3. R.A. Dickey
Fans keep waiting for the fall with this 37-year-old knuckleballer, but after two seasons as a full-time Mets starter, it hasn't happened. That might be Dickey's major asset on draft day: nobody thinks he can keep this up, so he's a perennial bargain. As long as the knuckleball keeps fluttering, why doubt that he can continue to succeed? Knuckleballers are rare, endangered creatures who apparently have some modicum of control on balls put in play, so Dickey's continued low BABIP is probably sustainable.
He's durable too, like any knuckleballer, because throwing the pitch causes little taxation on the arm. Plus, how can you not root for him? Knuckleballers have long been a dying breed, and every pitcher who tries to bring it back (see: Charlie Haeger) seems to flame out immediately, but they're fun to watch and they hang around the majors forever if they can master the pitch. Pitching in a hitter-unfriendly park in the non-DH league, Dickey is primed to make it three improbably good years in a row.
Long a personal sleeper favorite of mine, starting with his days as a White Sox prospect, McCarthy finally overcame the injury bugaboo that had plagued him forever and broke out. After only once cracking the 100-inning mark as a major leaguer, McCarthy threw 170.2 innings and shocked the masses by tying for second in the AL with five complete games.
What stood out the most, and what separated him from the pack, was his incredible control. McCarthy only walked 25 freaking batters in 2011, with an absurdly low 3.6% base on balls percentage. He was second in the AL with a 4.92 K:BB ratio, and ranked third in BB/9. It wasn't a fluke, either, as great control was what made him an appealing prospect in the first place. His injury history is scary, and oft-injured leopards rarely change their spots in baseball, but the urine-soaked hell hole that the A's call home is very friendly to fly ball pitchers and McCarthy should be a nice bargain given his toiling in relative Lew Wolff-created obscurity.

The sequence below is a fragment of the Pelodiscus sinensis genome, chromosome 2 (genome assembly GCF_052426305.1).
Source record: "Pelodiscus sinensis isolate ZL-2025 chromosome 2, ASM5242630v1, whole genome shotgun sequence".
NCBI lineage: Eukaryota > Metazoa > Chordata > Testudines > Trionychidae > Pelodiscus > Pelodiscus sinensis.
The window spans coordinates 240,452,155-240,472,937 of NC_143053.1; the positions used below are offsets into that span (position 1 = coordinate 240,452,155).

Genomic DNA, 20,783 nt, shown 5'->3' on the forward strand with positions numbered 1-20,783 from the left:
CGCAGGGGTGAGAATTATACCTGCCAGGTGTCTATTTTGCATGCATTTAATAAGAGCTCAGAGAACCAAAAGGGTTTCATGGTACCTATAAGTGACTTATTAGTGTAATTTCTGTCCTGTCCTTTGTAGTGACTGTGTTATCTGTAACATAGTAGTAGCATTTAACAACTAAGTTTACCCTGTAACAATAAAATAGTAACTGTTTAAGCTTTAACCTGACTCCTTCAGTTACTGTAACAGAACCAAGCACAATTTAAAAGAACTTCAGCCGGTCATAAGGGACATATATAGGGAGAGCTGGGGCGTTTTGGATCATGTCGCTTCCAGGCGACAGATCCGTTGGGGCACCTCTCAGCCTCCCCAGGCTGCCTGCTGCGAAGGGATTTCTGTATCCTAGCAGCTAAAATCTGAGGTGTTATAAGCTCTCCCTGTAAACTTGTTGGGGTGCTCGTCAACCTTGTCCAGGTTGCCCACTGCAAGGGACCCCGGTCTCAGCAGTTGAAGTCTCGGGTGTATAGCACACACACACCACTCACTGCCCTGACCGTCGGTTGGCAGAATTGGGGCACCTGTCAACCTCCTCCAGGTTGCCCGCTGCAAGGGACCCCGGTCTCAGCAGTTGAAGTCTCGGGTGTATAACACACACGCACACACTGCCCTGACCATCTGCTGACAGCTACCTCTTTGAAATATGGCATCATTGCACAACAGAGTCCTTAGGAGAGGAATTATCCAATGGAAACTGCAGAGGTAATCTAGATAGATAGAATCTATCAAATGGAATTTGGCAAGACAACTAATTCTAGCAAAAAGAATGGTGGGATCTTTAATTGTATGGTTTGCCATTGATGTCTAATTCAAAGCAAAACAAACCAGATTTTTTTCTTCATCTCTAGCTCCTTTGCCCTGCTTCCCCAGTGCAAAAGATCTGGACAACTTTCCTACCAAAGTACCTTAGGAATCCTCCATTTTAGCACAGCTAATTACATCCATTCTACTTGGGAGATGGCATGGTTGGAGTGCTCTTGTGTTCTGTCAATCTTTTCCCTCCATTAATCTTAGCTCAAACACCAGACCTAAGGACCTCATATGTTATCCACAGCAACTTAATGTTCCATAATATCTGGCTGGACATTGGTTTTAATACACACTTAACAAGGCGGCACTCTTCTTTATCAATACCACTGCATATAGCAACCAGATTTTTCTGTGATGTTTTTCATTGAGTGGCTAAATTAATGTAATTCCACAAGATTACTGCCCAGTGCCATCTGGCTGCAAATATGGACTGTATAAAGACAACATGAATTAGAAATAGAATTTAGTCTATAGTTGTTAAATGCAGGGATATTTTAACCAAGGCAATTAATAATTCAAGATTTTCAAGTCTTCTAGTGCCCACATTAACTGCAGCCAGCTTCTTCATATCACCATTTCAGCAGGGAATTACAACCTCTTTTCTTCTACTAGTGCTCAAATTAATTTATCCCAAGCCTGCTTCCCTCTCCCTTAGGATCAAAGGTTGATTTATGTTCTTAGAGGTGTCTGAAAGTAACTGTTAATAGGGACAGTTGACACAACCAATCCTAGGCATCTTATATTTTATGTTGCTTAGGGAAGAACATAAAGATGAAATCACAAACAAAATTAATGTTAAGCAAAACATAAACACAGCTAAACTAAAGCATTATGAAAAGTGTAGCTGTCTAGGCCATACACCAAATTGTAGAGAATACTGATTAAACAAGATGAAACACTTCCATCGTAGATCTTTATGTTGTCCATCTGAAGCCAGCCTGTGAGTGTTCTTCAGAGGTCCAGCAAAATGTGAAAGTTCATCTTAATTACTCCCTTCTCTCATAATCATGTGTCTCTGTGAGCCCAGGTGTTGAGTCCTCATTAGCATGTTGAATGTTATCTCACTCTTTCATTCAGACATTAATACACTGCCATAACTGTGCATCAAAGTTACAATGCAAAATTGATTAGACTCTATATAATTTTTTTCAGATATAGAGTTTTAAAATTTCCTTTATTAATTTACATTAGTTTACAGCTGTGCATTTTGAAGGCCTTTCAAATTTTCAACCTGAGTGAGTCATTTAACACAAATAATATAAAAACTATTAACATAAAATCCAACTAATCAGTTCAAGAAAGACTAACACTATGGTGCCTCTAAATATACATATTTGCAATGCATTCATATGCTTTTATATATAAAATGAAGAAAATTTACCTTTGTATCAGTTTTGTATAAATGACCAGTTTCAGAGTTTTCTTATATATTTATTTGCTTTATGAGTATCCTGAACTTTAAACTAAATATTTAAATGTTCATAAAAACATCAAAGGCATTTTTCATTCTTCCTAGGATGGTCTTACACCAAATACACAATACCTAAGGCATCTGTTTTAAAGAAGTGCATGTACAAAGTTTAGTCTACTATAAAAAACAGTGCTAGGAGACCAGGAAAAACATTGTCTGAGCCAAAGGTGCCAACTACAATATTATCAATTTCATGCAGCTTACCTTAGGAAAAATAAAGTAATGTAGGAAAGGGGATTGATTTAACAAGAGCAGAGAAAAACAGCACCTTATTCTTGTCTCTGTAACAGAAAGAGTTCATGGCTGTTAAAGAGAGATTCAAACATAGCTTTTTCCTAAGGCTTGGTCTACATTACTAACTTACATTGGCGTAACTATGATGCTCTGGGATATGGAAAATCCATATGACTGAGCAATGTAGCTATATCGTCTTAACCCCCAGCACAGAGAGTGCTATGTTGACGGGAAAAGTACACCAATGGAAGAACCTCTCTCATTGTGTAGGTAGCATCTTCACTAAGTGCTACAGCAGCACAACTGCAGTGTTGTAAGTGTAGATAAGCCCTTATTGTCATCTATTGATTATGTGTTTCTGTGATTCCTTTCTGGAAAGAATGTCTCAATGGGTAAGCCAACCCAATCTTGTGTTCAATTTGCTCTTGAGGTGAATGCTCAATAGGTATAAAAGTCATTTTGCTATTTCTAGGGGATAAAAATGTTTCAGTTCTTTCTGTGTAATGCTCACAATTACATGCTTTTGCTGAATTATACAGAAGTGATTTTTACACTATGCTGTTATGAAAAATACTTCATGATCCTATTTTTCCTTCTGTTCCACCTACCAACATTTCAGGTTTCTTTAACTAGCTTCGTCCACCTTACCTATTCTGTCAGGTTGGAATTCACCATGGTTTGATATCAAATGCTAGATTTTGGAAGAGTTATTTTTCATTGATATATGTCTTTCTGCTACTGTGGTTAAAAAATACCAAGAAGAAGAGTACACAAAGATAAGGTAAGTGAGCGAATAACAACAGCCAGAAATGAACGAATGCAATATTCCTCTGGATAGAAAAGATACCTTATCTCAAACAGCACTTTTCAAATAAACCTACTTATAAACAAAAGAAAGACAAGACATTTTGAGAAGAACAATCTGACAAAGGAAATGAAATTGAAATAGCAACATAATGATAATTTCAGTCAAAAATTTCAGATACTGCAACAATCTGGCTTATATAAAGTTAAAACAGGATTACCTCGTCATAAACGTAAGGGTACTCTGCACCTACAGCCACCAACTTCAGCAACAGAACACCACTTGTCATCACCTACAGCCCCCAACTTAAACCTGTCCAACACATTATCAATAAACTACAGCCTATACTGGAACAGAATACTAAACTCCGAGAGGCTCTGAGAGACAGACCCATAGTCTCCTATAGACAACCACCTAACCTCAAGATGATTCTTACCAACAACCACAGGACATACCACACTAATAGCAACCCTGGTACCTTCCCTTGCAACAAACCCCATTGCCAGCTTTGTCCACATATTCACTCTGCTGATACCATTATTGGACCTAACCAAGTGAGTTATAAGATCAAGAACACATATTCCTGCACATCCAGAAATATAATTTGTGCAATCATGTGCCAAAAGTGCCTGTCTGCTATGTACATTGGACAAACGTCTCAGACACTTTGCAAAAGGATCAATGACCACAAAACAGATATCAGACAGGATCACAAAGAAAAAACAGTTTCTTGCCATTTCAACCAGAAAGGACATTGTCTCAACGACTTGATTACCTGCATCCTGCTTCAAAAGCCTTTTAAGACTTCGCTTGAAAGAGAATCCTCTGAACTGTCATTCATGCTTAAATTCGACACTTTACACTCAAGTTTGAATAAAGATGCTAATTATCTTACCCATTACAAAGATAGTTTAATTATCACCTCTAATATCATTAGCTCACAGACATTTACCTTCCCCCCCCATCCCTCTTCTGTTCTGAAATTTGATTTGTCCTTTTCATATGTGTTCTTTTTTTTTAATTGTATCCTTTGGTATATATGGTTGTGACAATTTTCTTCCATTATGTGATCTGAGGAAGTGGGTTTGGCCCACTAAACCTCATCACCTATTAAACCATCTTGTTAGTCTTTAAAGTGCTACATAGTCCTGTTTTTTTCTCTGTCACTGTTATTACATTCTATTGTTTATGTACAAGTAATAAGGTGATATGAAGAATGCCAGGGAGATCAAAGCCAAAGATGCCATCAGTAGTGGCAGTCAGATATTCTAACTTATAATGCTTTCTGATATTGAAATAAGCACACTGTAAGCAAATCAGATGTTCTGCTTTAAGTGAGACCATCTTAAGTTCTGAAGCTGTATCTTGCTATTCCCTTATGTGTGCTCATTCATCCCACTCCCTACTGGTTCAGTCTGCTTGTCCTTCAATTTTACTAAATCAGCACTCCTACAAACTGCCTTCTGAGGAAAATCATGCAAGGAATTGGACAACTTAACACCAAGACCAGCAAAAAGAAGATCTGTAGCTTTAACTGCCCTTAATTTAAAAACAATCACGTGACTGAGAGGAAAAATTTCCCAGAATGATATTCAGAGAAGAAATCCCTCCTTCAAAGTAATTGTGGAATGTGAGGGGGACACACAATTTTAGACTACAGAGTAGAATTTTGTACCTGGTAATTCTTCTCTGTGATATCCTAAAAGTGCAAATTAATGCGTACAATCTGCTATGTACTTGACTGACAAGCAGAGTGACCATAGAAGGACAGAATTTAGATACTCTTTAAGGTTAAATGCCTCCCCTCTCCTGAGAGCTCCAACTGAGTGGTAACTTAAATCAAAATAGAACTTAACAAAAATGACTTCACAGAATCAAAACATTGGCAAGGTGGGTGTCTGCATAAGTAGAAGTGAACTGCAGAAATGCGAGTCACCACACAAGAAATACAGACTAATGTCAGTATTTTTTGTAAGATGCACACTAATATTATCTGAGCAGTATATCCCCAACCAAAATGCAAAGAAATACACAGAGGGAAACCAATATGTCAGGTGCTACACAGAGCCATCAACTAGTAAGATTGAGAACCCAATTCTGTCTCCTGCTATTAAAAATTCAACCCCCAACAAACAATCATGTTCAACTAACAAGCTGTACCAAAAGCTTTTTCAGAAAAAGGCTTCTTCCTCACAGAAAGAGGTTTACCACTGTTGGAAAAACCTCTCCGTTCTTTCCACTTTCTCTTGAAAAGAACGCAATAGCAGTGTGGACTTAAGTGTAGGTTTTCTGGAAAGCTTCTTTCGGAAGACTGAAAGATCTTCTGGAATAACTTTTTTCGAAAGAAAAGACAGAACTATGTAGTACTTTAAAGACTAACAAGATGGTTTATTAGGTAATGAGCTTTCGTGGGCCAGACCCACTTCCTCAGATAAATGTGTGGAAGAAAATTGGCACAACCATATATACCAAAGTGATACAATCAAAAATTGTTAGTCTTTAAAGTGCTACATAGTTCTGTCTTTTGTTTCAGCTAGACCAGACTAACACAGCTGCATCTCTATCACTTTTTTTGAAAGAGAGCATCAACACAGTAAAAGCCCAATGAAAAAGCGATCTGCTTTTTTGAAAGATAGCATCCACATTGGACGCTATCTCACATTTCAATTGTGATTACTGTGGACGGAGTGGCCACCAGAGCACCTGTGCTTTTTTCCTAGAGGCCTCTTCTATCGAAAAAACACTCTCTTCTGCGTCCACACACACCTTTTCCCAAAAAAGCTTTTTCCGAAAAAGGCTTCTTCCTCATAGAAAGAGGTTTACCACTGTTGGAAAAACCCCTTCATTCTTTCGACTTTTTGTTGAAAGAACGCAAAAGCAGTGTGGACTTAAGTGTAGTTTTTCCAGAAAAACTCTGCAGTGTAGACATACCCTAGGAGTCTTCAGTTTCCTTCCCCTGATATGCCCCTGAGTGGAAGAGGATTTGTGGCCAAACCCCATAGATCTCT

Volquez was a complete mess in 2011, and he hasn't been healthy since his breakout "rookie" campaign in 2008. Normally he wouldn't be worth the trouble but, again, Petco Park. Volquez shifts over to the Padres rotation for 2012 and could flourish with a move away from the homer-happy environs of Great American Ballpark in Cincinnati. In an ideal world, Volquez stays off the DL and, emboldened by his new park's deep fences, starts challenging hitters, resulting in less walks and less strenuous outings. Unfortunately, "ideal" is not synonymous with "likely", but if Volquez is going to get his mojo back anywhere, it's going to be Petco Park. He's absolutely worth a late-round flyer and could once again be a strikeout machine for your team.
John Lannan. He doesn't strike anybody out and he's seemingly always walking a tightrope, but he's gotten it done in three of the last four years, so why deny that he can do it again? He's a perfectly vanilla back-end rotation option, good for some innings and a sub-4.00 ERA.
Wandy Rodriguez. Rodriguez has had a place on this list every year since 2008, as it seems that a lot of fans still don't realize just how darn good he is. That's what happens when you're a late-2000s Houston Astro. In a vacuum, he'd be a trade option, but his contract (he's owed about $36 million over the next three years), wholly inappropriate for a team in Houston's nuked-out situation, probably ensures that he'll continue to wallow in anonymity as he exits his peak years.
Danny Duffy. Ray Guilfoyle mentioned him last week in these pages, and it's worth reiterating. Duffy was terrible in 2011, but he was just 22 and he was good in an eight-start audition in AAA. Keep an eye out for him, because if he puts it all together, the Royals have an offense good enough to help him put up decent win totals and he'll help you in the strikeout category regardless.